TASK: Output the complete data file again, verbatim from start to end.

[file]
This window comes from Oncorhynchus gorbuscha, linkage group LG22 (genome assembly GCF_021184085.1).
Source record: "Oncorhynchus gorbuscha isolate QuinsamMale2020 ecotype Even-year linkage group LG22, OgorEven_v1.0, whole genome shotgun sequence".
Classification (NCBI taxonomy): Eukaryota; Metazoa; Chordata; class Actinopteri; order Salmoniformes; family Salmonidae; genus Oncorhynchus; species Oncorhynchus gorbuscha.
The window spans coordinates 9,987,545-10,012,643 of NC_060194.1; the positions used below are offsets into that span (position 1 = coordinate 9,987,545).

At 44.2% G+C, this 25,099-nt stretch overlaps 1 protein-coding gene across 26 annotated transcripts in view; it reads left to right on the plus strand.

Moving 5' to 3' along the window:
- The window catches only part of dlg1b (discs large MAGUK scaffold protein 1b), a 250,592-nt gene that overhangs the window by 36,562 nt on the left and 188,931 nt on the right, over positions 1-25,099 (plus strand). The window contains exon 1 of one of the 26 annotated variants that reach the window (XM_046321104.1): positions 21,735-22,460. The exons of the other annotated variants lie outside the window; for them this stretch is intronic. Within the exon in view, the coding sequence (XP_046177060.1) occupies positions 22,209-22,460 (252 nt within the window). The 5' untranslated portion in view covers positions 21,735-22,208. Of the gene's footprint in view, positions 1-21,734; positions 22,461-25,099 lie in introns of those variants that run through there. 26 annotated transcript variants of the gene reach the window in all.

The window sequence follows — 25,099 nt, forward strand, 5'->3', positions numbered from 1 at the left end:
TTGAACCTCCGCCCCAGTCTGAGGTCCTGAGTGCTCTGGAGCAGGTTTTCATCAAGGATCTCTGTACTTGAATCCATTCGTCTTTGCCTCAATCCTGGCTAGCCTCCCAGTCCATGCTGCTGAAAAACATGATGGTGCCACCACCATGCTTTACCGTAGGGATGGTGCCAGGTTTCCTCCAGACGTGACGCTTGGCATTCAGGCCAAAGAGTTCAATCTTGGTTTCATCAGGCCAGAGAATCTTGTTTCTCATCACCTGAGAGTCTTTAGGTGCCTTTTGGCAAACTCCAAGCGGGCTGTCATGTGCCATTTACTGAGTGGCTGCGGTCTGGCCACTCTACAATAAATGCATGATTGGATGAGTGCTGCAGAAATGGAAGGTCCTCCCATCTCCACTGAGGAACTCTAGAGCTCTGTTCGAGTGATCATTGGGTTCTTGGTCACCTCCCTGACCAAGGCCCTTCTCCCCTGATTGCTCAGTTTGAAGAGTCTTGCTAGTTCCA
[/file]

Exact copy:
This window comes from Oncorhynchus gorbuscha, linkage group LG22 (genome assembly GCF_021184085.1).
Source record: "Oncorhynchus gorbuscha isolate QuinsamMale2020 ecotype Even-year linkage group LG22, OgorEven_v1.0, whole genome shotgun sequence".
Classification (NCBI taxonomy): Eukaryota; Metazoa; Chordata; class Actinopteri; order Salmoniformes; family Salmonidae; genus Oncorhynchus; species Oncorhynchus gorbuscha.
The window spans coordinates 9,987,545-10,012,643 of NC_060194.1; the positions used below are offsets into that span (position 1 = coordinate 9,987,545).

At 44.2% G+C, this 25,099-nt stretch overlaps 1 protein-coding gene across 26 annotated transcripts in view; it reads left to right on the plus strand.

Moving 5' to 3' along the window:
- The window catches only part of dlg1b (discs large MAGUK scaffold protein 1b), a 250,592-nt gene that overhangs the window by 36,562 nt on the left and 188,931 nt on the right, over positions 1-25,099 (plus strand). The window contains exon 1 of one of the 26 annotated variants that reach the window (XM_046321104.1): positions 21,735-22,460. The exons of the other annotated variants lie outside the window; for them this stretch is intronic. Within the exon in view, the coding sequence (XP_046177060.1) occupies positions 22,209-22,460 (252 nt within the window). The 5' untranslated portion in view covers positions 21,735-22,208. Of the gene's footprint in view, positions 1-21,734; positions 22,461-25,099 lie in introns of those variants that run through there. 26 annotated transcript variants of the gene reach the window in all.

The window sequence follows — 25,099 nt, forward strand, 5'->3', positions numbered from 1 at the left end:
TTGAACCTCCGCCCCAGTCTGAGGTCCTGAGTGCTCTGGAGCAGGTTTTCATCAAGGATCTCTGTACTTGAATCCATTCGTCTTTGCCTCAATCCTGGCTAGCCTCCCAGTCCATGCTGCTGAAAAACATGATGGTGCCACCACCATGCTTTACCGTAGGGATGGTGCCAGGTTTCCTCCAGACGTGACGCTTGGCATTCAGGCCAAAGAGTTCAATCTTGGTTTCATCAGGCCAGAGAATCTTGTTTCTCATCACCTGAGAGTCTTTAGGTGCCTTTTGGCAAACTCCAAGCGGGCTGTCATGTGCCATTTACTGAGTGGCTGCGGTCTGGCCACTCTACAATAAATGCATGATTGGATGAGTGCTGCAGAAATGGAAGGTCCTCCCATCTCCACTGAGGAACTCTAGAGCTCTGTTCGAGTGATCATTGGGTTCTTGGTCACCTCCCTGACCAAGGCCCTTCTCCCCTGATTGCTCAGTTTGAAGAGTCTTGCTAGTTCCA